Guest column: 2018 reasons diversity strengthens us
Attending Ashland High School‘s 2018 commencement ceremony in June was a privilege. Fourteen valedictorians and one keynote speaker addressed the attendees. Their collective voices began painting a diverse, colorful and hopeful canvas. They made me hopeful for the future.
One Ashland valedictorian, Zaida LaRose, questioned whether their monotonous commencement caps and gowns were relevant, considering how crucial one’s individuality is, stating, “they show us all being the same, while the one thing we should be honoring and celebrating at this ceremony is how vastly different and complex we all have become.”
Another speaker expressed that so many of her peers on stage were not entitled to the colorful ropes of “accomplishment” she wore, braided ropes that should recognize the truly inspiring values her peers hold dear. One can assume them to be, based on the tone of the speech, values like friendship, kindness, loyalty, tenacity, honesty, compassion, generosity and collaboration.
There was a shared sentiment among the valedictorians that their individual “success,” as measured by our culture and their GPA, was a result of inspiration and support by their friends, parents, grandparents and community.
The keynote speaker, renowned Oregon Shakespeare Festival Artistic Director Bill Rauch, described his struggle within our culture during his youth as an effort to be his authentic self, and the peace that finally came when he did so. When he finally accepted and loved who he truly was, he found the love of his life and began raising their children, one of whom was graduating that day.
Individuality, community, and being strong and confident in one’s self are important qualities; we have heard similar sentiments elsewhere this past year, including:
In Bronnie Ware’s book, “The Five Regrets of Dying,” Ware describes regrets of people in hospice care on their deathbed. Some of the top regrets expressed include:
1. “I wish I’d had the courage to live a life true to myself, not the life others expected of me.”
2: “I wish I’d had the courage to express my feelings.”
3. “I wish I had stayed in touch with my friends.”
We saw the Dalai Lama ask people to lay down their religions and come together as a human species. His book, “Beyond Religion” is described as, “Transcending the religion wars, he outlines a system of ethics for our shared world, one that makes a stirring appeal for a deep appreciation of our common humanity, offering us all a road map for improving human life on individual, community, and global levels.”
Perhaps for the first time in history, one of our most highly regarded religious figures is asking us to stop battling over religious ideals and beliefs and recognize that we are one people, and to treat each other as such.
In Amy Cuddy’s book, “Presence,” she shares the idea that we cannot truly create community without inviting the people into it whom we least desire to be there. This graduating class, and those coming behind them, seem to have an innate understanding that we cannot solve problems without inviting each other in, and begin treating all people as human beings.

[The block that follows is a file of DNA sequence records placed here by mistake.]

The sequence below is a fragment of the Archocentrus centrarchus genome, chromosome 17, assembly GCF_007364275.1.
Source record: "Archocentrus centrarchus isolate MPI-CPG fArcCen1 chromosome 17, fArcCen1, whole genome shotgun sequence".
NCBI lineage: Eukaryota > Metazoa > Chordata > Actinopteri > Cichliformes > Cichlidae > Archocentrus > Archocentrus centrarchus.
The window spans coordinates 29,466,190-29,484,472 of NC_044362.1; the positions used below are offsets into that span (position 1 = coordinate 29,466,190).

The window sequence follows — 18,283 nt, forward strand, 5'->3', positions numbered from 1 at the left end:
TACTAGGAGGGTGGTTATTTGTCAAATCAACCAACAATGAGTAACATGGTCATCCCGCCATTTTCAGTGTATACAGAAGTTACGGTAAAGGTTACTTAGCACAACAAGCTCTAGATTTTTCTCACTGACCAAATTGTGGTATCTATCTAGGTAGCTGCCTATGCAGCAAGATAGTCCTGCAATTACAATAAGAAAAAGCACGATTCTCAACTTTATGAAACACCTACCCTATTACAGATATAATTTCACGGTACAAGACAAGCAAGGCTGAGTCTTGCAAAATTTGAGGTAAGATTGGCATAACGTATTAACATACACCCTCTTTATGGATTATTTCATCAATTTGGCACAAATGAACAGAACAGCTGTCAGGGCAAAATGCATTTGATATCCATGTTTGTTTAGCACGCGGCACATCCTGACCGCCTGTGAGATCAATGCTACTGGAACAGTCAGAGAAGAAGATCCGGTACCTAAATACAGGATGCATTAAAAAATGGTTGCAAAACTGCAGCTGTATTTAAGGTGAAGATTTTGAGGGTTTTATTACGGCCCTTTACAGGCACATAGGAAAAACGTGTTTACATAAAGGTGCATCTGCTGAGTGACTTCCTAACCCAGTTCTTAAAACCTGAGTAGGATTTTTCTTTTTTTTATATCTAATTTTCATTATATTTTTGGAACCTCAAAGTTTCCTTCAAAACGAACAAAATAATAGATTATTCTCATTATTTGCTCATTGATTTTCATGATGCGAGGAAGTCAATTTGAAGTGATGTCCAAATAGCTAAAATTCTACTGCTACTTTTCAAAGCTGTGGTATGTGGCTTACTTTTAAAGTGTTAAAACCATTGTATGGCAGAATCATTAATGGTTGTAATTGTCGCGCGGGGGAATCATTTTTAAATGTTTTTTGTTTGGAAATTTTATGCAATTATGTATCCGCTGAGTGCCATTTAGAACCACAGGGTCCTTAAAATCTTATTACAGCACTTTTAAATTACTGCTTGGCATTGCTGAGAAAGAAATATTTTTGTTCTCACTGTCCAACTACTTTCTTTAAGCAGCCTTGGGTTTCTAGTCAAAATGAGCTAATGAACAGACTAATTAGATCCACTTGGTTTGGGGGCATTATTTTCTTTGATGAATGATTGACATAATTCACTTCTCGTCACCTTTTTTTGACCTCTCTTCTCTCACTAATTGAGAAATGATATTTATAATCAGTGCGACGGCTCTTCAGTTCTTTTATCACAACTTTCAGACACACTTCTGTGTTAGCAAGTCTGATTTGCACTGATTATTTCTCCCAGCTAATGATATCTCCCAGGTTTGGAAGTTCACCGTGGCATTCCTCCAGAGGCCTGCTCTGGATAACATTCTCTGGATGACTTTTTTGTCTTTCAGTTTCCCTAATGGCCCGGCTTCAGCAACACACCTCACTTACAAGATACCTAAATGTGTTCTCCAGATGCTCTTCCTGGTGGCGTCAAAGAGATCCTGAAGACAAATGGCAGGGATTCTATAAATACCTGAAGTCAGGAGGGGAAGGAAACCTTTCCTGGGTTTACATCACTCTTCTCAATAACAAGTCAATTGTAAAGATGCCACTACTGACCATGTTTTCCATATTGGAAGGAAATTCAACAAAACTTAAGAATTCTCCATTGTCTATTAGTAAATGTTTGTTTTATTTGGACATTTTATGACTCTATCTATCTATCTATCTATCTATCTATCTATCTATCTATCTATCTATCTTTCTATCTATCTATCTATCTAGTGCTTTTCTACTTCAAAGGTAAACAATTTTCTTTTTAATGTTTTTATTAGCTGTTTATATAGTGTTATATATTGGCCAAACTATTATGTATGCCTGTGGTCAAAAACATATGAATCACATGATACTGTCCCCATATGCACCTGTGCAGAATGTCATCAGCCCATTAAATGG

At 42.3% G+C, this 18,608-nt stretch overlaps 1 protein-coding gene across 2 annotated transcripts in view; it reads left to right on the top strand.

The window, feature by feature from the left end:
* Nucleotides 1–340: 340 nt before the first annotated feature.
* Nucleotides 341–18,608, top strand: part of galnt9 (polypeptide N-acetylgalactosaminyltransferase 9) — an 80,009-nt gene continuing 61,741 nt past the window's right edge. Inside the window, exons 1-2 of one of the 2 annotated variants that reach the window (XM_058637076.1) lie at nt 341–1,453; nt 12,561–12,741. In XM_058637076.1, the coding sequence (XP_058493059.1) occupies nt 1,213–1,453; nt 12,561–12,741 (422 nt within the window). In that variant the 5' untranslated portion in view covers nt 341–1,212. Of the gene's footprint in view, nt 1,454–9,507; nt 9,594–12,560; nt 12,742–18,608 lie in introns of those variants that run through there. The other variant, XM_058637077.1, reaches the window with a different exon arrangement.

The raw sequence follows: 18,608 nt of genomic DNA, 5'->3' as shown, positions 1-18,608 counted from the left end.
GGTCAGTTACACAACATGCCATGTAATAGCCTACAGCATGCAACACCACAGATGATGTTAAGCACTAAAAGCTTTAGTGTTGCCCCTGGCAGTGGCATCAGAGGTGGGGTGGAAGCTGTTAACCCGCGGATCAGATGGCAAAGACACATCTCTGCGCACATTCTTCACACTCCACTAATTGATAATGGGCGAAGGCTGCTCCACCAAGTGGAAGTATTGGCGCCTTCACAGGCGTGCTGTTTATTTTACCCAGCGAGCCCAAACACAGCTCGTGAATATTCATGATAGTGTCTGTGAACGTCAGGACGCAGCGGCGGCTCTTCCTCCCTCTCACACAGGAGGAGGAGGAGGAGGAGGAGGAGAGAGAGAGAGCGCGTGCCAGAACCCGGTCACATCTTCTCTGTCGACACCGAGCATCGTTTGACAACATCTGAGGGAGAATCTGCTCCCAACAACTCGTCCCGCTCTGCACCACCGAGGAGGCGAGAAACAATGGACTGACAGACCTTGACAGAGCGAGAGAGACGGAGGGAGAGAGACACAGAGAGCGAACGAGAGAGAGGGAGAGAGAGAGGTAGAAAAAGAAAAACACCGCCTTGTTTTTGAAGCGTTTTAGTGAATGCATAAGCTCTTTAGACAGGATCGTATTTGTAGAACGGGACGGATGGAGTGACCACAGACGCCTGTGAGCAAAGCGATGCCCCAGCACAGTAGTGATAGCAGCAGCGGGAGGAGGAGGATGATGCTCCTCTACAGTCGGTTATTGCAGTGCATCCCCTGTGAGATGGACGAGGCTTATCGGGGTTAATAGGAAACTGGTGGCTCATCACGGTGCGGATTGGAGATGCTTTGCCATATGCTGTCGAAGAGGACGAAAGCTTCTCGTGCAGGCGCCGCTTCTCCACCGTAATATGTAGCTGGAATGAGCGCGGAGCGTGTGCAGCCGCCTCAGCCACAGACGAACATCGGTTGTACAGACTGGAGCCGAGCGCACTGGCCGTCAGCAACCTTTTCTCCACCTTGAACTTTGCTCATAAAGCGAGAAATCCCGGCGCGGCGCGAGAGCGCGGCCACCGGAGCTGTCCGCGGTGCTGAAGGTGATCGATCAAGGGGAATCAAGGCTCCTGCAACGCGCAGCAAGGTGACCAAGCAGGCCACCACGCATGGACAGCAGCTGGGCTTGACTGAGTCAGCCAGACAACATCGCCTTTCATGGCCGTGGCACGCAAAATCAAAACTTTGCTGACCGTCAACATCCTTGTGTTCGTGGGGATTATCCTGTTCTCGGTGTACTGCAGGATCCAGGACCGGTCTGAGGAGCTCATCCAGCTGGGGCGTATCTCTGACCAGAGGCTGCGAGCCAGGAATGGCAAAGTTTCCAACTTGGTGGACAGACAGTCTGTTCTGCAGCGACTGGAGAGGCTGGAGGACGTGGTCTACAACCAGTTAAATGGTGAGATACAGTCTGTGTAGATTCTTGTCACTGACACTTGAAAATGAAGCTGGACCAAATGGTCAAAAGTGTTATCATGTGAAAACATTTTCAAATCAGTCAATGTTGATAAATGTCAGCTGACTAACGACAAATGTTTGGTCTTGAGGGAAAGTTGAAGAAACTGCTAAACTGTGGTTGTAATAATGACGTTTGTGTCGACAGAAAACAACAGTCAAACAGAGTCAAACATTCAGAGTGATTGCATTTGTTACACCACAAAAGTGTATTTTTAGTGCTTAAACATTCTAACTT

Around the country this year, from Abby Wambach’s commencement address at Bard’s College (“We are the ones we’ve been waiting for. We will unite our pack, storm the valley together and change the whole bloody system”), to Hamdi Ulukaya’s address at Wharton School (“What matters most, in business and in life, is the difference you make for other people, for your community, for your country, and for humanity”), to Ronan Farrow’s address at Loyola Marymount (“More than ever we need people to be guided by their own senses of principle — and not the whims of a culture that prizes ambition, and sensationalism, and celebrity, and vulgarity, and doing whatever it takes to win,”) the message is one of celebrating our diversity, remaining humble, staying true to oneself and finding strength in community.
Graduates, I respect and admire you. You already know that we cannot effectively contribute to society until we become true to who we are. I will ask that you hesitate to spend precious time trying to act, look, or be liked by someone else — put down Instagram, nix Facebook. It is almost impossible emotionally to be thinking about what others are doing or thinking and be truly present as yourself at the same time. Using social media daily is robbing the world of both your time and of that which is uniquely you, and we need you!
Class of 2018, in speaking with you through the years, you give so many of us hope that our outdated, competitive, exclusive cultural ways of life will someday fade away. You give us hope that someday all ships will rise. We can see passion and compassion in your eyes, and hear courage and strength in your collective voices. I, for one, cannot wait to watch you finish painting your beautiful, vibrant, diverse, global canvas in collaboration with all people.
Jennifer Gibbs is an Ashland resident.